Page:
SAN FRANCISCO -- After Tesla's Model S sedans and Model X crossovers roll off the company's Fremont, California, assembly line, the electric vehicles usually make another stop -- for repairs, nine current and former employees have told Reuters.
The luxury cars regularly require fixes before they can leave the factory, according to the workers. Quality checks have routinely revealed defects in more than 90 percent of Model S and Model X vehicles inspected after assembly, these individuals said, citing figures from Tesla's internal tracking system as recently as October. Some of these people told Reuters of seeing problems as far back as 2012.
Tesla said its quality control process is unusually rigorous, designed to flag and correct the tiniest imperfections. It declined to provide post-assembly defect rates to Reuters or comment on those cited by employees.
The world's most efficient automakers, such as Toyota, average post-manufacturing fixes on fewer than 10 percent of their cars, according to industry experts. Getting quality right during initial assembly is crucial, they said, because repairs waste time and money.
At Tesla "so much goes into rework after the car is done ... that's where their money is being spent," a former Tesla supervisor said.
The Silicon Valley automaker said the majority of its post-assembly defects are minor and resolved in a matter of minutes.
Tesla has enthralled consumers with sleek designs, clean technology and legendary acceleration on its pricey cars. A Consumer Reports survey found 91 percent of Tesla owners would buy again.
Still, the magazine and market researcher J.D. Power have dinged the company on quality, citing troubles such as faulty door handles and body panel gaps. Bernstein analyst A.M. Sacconaghi Jr. test-drove one of the company's new Model 3 sedans earlier this month, writing that the fit and finish were "relatively poor." Tesla owners have complained on web forums of annoying rattles, buggy software and poor seals that allow rainwater to seep into the interior or trunk.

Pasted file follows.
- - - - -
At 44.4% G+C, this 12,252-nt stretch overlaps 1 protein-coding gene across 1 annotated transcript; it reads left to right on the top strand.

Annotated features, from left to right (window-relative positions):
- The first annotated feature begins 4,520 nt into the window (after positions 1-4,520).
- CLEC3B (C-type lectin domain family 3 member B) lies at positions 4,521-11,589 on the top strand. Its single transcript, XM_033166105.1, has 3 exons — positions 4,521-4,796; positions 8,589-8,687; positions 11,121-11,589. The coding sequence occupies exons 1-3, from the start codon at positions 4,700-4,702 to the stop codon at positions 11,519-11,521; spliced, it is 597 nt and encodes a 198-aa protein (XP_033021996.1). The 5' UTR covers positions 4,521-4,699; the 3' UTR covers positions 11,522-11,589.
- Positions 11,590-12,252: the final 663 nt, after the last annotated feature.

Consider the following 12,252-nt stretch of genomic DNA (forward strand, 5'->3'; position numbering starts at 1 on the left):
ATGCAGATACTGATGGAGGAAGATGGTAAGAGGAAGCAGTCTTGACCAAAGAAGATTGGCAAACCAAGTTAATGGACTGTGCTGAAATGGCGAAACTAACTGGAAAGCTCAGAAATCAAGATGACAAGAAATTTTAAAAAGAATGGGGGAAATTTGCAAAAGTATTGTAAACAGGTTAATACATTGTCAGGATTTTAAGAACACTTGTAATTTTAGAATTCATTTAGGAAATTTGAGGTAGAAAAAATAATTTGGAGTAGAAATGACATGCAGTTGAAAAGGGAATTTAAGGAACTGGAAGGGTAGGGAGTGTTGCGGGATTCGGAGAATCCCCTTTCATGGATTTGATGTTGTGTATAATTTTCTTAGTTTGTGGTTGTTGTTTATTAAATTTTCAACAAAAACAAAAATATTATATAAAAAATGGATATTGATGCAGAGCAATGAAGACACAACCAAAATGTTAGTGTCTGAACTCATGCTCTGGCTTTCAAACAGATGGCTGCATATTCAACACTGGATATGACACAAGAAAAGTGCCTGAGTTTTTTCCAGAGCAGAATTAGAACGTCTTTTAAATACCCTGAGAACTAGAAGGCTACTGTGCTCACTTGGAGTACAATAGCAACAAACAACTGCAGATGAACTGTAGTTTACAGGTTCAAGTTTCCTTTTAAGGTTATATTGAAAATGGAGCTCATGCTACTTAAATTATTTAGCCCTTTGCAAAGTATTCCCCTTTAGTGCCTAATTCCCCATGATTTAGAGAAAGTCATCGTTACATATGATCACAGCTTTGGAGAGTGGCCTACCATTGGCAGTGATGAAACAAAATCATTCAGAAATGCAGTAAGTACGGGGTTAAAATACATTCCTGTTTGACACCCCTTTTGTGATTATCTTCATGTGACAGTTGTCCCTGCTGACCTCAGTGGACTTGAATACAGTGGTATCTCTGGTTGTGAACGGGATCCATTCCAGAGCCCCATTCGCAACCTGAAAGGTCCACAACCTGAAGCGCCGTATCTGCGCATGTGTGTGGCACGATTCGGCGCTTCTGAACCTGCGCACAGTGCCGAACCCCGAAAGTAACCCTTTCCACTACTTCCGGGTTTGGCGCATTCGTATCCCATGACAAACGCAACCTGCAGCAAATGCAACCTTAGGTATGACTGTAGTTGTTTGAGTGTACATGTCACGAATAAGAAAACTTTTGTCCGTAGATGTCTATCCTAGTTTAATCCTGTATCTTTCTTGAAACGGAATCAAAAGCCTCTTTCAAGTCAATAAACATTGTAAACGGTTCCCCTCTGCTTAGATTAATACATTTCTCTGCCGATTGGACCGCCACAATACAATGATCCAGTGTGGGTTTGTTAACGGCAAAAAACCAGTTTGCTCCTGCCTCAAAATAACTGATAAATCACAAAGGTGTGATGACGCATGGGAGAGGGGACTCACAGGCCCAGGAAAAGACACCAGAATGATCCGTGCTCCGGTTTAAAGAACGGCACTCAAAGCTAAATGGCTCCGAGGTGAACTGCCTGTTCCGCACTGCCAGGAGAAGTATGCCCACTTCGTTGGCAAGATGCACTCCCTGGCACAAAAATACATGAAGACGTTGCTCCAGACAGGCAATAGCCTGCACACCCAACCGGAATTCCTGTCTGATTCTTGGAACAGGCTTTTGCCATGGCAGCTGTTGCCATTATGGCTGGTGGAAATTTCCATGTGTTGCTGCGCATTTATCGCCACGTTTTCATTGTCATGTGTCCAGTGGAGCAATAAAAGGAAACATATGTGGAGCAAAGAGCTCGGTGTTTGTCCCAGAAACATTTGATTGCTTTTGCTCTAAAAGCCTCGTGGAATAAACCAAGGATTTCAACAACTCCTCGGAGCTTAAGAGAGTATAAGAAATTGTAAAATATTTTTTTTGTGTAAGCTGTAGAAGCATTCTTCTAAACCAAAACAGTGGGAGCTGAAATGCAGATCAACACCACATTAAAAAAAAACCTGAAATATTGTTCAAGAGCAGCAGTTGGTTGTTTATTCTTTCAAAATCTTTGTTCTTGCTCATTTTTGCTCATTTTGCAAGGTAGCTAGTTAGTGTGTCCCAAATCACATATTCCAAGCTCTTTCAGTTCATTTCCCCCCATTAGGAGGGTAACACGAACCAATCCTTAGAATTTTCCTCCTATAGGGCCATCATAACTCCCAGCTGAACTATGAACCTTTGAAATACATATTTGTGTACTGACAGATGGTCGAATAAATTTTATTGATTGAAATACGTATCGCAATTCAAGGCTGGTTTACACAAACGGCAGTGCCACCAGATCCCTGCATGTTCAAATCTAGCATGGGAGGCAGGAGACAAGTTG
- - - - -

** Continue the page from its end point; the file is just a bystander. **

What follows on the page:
Auto industry experts say the company's survival now depends on its ability to crank out high-quality cars in volume as it begins to build its first mass-market car, the Model 3, which starts at $35,000.
Tesla has never turned an annual profit and is burning through $1 billion a quarter. That is unsustainable without fresh cash or a big increase in sales to mainstream customers who may prove less forgiving of potential defects.
"We've never doubted Tesla's ability to make exciting products with top specifications, but there's a difference between unveiling something and then actually making it perfectly in large volume. Tesla has not perfected the latter yet," Morningstar analyst David Whiston wrote earlier this month.
Musk has vowed Tesla would become "the best manufacturer on Earth," helped by a new, highly automated assembly line and a simpler design for the Model 3. However, production woes have slowed deliveries of the much-anticipated sedan.